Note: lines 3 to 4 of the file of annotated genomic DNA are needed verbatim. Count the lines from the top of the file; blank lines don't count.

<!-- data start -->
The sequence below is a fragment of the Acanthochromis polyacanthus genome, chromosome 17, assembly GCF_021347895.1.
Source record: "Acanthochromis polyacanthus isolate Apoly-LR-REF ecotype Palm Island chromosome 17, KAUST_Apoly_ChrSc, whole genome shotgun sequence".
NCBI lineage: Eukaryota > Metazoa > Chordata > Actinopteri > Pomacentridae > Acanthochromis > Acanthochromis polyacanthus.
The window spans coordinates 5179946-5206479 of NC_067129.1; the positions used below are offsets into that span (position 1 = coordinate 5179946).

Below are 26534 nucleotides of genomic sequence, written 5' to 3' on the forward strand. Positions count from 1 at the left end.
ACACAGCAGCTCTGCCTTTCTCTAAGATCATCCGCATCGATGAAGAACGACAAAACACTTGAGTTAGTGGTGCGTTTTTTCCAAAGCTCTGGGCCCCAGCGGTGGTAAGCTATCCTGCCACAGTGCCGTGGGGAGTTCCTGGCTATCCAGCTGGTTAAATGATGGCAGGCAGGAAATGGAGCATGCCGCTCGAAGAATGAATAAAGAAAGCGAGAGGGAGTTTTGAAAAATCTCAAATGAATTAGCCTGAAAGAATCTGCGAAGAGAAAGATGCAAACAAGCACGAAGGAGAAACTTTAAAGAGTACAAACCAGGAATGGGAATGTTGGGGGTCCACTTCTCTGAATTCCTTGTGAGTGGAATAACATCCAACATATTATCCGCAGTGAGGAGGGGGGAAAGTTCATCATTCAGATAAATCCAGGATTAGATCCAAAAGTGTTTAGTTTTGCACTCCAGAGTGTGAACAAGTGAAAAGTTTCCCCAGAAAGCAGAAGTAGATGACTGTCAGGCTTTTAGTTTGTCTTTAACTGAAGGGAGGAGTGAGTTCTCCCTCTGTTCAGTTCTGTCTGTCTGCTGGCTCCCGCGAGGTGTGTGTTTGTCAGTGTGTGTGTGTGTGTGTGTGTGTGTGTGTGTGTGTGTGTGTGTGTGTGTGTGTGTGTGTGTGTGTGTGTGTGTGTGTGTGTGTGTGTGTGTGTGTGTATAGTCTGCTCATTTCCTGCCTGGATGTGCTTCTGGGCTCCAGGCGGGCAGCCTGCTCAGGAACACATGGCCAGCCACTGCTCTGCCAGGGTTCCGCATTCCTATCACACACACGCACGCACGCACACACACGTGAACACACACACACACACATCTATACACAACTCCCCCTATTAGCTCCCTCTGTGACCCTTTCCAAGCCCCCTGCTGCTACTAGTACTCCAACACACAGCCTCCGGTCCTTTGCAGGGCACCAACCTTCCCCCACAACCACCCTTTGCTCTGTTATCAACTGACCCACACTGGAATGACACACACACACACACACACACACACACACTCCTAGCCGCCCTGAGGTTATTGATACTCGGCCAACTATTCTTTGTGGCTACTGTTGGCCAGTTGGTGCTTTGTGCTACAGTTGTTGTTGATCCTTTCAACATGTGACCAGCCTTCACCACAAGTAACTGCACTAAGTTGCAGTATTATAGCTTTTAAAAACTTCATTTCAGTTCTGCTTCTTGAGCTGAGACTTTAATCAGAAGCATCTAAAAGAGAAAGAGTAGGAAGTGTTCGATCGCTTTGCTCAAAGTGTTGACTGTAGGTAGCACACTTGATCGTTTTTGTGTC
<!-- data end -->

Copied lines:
NCBI lineage: Eukaryota > Metazoa > Chordata > Actinopteri > Pomacentridae > Acanthochromis > Acanthochromis polyacanthus.
The window spans coordinates 5179946-5206479 of NC_067129.1; the positions used below are offsets into that span (position 1 = coordinate 5179946).